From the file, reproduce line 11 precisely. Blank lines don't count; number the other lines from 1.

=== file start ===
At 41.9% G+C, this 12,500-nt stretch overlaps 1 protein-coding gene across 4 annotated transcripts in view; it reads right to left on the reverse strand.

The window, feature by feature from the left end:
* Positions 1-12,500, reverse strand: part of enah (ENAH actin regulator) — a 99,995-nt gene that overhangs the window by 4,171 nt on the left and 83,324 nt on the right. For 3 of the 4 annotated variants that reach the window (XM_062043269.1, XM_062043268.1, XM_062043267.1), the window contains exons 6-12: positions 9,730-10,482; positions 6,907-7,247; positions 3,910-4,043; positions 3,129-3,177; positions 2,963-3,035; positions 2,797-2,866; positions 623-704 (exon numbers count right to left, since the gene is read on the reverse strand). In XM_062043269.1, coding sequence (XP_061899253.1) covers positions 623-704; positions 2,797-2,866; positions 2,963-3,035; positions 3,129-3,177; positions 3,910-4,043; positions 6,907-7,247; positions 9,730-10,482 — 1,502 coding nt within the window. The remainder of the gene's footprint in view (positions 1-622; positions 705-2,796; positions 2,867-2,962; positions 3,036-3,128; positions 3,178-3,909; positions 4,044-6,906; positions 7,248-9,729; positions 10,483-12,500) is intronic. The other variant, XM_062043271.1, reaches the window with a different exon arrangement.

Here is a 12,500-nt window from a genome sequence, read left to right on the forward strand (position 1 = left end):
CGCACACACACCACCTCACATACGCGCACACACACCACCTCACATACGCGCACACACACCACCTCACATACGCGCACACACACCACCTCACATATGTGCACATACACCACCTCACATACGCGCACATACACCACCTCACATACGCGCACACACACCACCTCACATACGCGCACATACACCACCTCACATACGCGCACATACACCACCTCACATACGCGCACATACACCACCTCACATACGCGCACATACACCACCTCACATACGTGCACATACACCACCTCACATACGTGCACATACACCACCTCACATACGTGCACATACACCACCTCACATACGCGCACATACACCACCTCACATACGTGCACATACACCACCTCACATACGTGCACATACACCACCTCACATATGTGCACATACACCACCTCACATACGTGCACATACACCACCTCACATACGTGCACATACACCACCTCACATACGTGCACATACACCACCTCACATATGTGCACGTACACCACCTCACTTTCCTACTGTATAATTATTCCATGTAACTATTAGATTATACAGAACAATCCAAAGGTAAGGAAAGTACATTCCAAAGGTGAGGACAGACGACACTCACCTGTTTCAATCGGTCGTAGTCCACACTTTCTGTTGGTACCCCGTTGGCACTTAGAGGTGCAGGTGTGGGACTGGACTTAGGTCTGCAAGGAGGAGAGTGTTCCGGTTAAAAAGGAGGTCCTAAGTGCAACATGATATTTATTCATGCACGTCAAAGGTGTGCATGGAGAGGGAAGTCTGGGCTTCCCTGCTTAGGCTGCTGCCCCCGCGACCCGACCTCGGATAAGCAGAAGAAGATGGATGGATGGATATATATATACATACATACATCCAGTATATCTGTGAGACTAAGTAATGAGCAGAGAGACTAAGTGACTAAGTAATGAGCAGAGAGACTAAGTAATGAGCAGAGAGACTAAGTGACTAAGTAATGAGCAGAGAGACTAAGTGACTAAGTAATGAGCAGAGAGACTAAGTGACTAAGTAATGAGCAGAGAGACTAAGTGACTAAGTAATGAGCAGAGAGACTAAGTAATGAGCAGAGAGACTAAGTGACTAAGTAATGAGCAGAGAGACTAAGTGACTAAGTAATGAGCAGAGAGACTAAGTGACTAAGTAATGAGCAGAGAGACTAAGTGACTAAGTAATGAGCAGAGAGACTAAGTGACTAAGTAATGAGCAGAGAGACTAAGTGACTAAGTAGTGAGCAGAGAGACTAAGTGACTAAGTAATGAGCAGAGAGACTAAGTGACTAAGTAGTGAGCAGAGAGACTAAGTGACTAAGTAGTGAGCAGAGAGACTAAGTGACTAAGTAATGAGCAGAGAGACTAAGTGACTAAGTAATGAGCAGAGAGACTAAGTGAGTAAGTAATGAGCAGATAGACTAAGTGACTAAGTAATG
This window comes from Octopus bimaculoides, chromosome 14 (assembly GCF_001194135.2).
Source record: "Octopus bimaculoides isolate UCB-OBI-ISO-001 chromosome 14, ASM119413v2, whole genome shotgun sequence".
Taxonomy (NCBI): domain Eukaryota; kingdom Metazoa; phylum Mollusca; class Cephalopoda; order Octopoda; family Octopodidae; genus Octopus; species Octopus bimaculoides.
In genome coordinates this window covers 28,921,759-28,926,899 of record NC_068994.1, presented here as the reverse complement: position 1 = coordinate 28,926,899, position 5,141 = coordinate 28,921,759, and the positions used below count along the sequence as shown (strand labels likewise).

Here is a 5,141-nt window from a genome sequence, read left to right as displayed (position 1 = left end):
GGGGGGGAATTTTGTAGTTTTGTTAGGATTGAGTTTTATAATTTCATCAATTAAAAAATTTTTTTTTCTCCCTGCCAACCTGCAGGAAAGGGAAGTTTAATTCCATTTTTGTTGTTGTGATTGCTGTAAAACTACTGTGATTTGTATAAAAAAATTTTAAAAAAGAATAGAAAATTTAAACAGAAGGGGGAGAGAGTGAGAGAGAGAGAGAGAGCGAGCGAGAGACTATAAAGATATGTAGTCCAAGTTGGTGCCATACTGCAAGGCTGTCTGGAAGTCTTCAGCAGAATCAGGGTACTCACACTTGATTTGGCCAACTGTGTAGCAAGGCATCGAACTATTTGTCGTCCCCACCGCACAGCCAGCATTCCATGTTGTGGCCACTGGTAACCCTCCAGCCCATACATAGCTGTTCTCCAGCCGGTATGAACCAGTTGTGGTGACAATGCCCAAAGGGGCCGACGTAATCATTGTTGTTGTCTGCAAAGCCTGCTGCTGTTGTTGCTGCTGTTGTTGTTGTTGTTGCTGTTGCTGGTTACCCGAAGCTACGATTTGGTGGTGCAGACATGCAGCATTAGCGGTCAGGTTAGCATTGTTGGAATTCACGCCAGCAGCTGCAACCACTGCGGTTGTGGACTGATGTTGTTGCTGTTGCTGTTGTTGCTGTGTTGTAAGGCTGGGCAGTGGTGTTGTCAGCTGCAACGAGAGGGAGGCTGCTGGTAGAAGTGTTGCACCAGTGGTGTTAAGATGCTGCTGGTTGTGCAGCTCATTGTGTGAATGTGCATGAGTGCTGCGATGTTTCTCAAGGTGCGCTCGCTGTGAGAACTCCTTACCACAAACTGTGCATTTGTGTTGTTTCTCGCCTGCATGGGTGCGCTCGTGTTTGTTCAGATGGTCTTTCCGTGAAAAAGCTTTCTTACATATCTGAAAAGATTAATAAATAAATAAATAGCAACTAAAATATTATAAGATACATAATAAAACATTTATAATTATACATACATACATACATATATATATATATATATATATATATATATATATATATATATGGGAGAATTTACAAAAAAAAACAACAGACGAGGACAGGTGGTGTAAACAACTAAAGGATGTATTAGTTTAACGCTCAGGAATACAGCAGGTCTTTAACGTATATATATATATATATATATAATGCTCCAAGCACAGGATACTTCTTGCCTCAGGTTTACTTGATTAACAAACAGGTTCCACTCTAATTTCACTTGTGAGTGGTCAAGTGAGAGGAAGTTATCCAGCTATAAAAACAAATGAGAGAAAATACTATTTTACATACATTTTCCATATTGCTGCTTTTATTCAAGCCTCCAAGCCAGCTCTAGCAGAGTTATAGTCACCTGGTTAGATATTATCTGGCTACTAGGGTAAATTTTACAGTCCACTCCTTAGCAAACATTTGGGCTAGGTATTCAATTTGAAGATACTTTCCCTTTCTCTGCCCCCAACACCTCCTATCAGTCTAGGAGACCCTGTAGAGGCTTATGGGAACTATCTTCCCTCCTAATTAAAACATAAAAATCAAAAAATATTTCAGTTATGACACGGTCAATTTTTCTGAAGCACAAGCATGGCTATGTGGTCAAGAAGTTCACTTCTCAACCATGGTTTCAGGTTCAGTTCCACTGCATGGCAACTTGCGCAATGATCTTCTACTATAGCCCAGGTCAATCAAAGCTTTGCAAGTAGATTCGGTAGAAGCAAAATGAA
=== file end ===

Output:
GGGGGGGAATTTTGTAGTTTTGTTAGGATTGAGTTTTATAATTTCATCAATTAAAAAATTTTTTTTTCTCCCTGCCAACCTGCAGGAAAGGGAAGTTTAATTCCATTTTTGTTGTTGTGATTGCTGTAAAACTACTGTGATTTGTATAAAAAAATTTTAAAAAAGAATAGAAAATTTAAACAGAAGGGGGAGAGAGTGAGAGAGAGAGAGAGAGCGAGCGAGAGACTATAAAGATATGTAGTCCAAGTTGGTGCCATACTGCAAGGCTGTCTGGAAGTCTTCAGCAGAATCAGGGTACTCACACTTGATTTGGCCAACTGTGTAGCAAGGCATCGAACTATTTGTCGTCCCCACCGCACAGCCAGCATTCCATGTTGTGGCCACTGGTAACCCTCCAGCCCATACATAGCTGTTCTCCAGCCGGTATGAACCAGTTGTGGTGACAATGCCCAAAGGGGCCGACGTAATCATTGTTGTTGTCTGCAAAGCCTGCTGCTGTTGTTGCTGCTGTTGTTGTTGTTGTTGCTGTTGCTGGTTACCCGAAGCTACGATTTGGTGGTGCAGACATGCAGCATTAGCGGTCAGGTTAGCATTGTTGGAATTCACGCCAGCAGCTGCAACCACTGCGGTTGTGGACTGATGTTGTTGCTGTTGCTGTTGTTGCTGTGTTGTAAGGCTGGGCAGTGGTGTTGTCAGCTGCAACGAGAGGGAGGCTGCTGGTAGAAGTGTTGCACCAGTGGTGTTAAGATGCTGCTGGTTGTGCAGCTCATTGTGTGAATGTGCATGAGTGCTGCGATGTTTCTCAAGGTGCGCTCGCTGTGAGAACTCCTTACCACAAACTGTGCATTTGTGTTGTTTCTCGCCTGCATGGGTGCGCTCGTGTTTGTTCAGATGGTCTTTCCGTGAAAAAGCTTTCTTACATATCTGAAAAGATTAATAAATAAATAAATAGCAACTAAAATATTATAAGATACATAATAAAACATTTATAATTATACATACATACATACATATATATATATATATATATATATATATATATATATATATATGGGAGAATTTACAAAAAAAAACAACAGACGAGGACAGGTGGTGTAAACAACTAAAGGATGTATTAGTTTAACGCTCAGGAATACAGCAGGTCTTTAACGTATATATATATATATATATATAATGCTCCAAGCACAGGATACTTCTTGCCTCAGGTTTACTTGATTAACAAACAGGTTCCACTCTAATTTCACTTGTGAGTGGTCAAGTGAGAGGAAGTTATCCAGCTATAAAAACAAATGAGAGAAAATACTATTTTACATACATTTTCCATATTGCTGCTTTTATTCAAGCCTCCAAGCCAGCTCTAGCAGAGTTATAGTCACCTGGTTAGATATTATCTGGCTACTAGGGTAAATTTTACAGTCCACTCCTTAGCAAACATTTGGGCTAGGTATTCAATTTGAAGATACTTTCCCTTTCTCTGCCCCCAACACCTCCTATCAGTCTAGGAGACCCTGTAGAGGCTTATGGGAACTATCTTCCCTCCTAATTAAAACATAAAAATCAAAAAATATTTCAGTTATGACACGGTCAATTTTTCTGAAGCACAAGCATGGCTATGTGGTCAAGAAGTTCACTTCTCAACCATGGTTTCAGGTTCAGTTCCACTGCATGGCAACTTGCGCAATGATCTTCTACTATAGCCCAGGTCAATCAAAGCTTTGCAAGTAGATTCGGTAGAAGCAAAATGAA